Memfault Named to the 2021 Big50 Startup Report,’s Report on the Top Startups in Tech

San Francisco, CA, August 4, 2021

Memfault’s device observability platform gives IoT device developers the tools to accelerate product development and easily monitor and update products after release

Connected device observability platform provider Memfault has been named a “Hot Startup to Watch” in Startup50’s 2021 Big50 Startup Report. Memfault’s observability platform for connected devices gives firmware engineers and connected device developers the speed and agility that previously had only been available to software developers. Instead of building costly in-house solutions or managing a patchwork of different tools, developers have a single solution for fleetwide device updating, monitoring, and debugging at scale.

The 2021 Big50 Startup Report spotlights 50 high-upside startups that have gained a foothold in fast-growth tech sectors. Each year, Startup50 features startups that are poised to upend the status quo in a range of industries, from next-gen cybersecurity to SD-WAN to AI to IoT. The startups featured in the 2021 Big50 are the best of the best, the startups that have distinguished themselves through online competitions and/or having the right fundamentals (team, funding, market opportunity) to challenge the status quo.

Jeff Vance founded Startup50 in 2013 as a site that would focus exclusively on hot technology startups. Rather than simply covering the startups and subjectively declaring certain startups “hot” or “disruptive” or “unicorns,” however, Jeff sought a more objective selection process. The idea was to come up with a system, one featuring rigorous competitions and challenges, that would strip away the spin and force startups to focus on what really matters: real people and the real-world problems they’re struggling to overcome.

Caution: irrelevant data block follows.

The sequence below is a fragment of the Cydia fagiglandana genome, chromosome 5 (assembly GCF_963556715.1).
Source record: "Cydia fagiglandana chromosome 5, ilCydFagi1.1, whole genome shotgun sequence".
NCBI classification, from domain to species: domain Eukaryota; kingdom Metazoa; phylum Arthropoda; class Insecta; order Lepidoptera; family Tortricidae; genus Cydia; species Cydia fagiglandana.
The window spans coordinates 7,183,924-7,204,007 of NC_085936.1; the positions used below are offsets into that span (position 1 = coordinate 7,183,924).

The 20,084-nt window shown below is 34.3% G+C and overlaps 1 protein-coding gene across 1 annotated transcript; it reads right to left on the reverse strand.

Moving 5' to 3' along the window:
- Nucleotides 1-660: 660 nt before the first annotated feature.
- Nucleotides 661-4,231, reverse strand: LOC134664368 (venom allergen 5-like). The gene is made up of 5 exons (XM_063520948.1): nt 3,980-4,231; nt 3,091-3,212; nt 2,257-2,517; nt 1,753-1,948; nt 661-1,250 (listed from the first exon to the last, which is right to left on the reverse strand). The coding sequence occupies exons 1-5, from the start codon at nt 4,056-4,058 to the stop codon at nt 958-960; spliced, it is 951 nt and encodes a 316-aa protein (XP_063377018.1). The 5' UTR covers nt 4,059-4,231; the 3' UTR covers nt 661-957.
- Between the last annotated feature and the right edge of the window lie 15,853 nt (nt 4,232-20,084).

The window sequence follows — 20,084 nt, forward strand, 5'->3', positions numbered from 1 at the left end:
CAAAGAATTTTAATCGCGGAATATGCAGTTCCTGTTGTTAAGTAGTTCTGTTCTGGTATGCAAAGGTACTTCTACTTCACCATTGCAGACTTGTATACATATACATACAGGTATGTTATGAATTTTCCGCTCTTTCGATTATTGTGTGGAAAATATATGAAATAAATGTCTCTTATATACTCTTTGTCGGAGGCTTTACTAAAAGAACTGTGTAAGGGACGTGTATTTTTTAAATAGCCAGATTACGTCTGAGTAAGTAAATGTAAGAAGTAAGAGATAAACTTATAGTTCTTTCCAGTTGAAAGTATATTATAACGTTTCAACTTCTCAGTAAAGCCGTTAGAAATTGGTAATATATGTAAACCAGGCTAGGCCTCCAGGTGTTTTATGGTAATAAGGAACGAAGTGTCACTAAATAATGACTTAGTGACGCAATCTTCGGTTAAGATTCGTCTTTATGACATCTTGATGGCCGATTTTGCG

Big50 Alums Had Big Years in 2019 and 2020

Since the last Big50 published in 2019, several Big50 alumni have gone on to accomplish big things. Big50 alumni not only raised new VC rounds, but several also executed successful exits via IPOs or acquisitions. On the IPO front, Asana, Cloudflare, Ping Identity, Rackspace, Snowflake, and Sumo Logic all achieved successful IPOs since our last report published in 2019.  These follow Big50 alumni Elastic, Pivotal Software, and Zscaler, which all exited in 2018. This past two years also saw a number of major acquisitions; VMware acquired both Datrium and Nyansa, Microsoft acquired CyberX, and Juniper purchased 128 Technologies for $450M. Arista acquired Awake Security; Fortinet purchased OPAQ, and Veeam acquired Kasten. Rancher Labs landed itself a $40M Series D round and then was acquired by SUSE shortly after.

How the Big50 Startup Competition Works

The startups in the 2021 Big50 faced a series of challenges designed to test their ability to carve out a market niche, refine messaging, motivate customers, and impress VCs. Startups are also judged on their ability to secure funding, land on-the-record customers, and attract top-flight talent.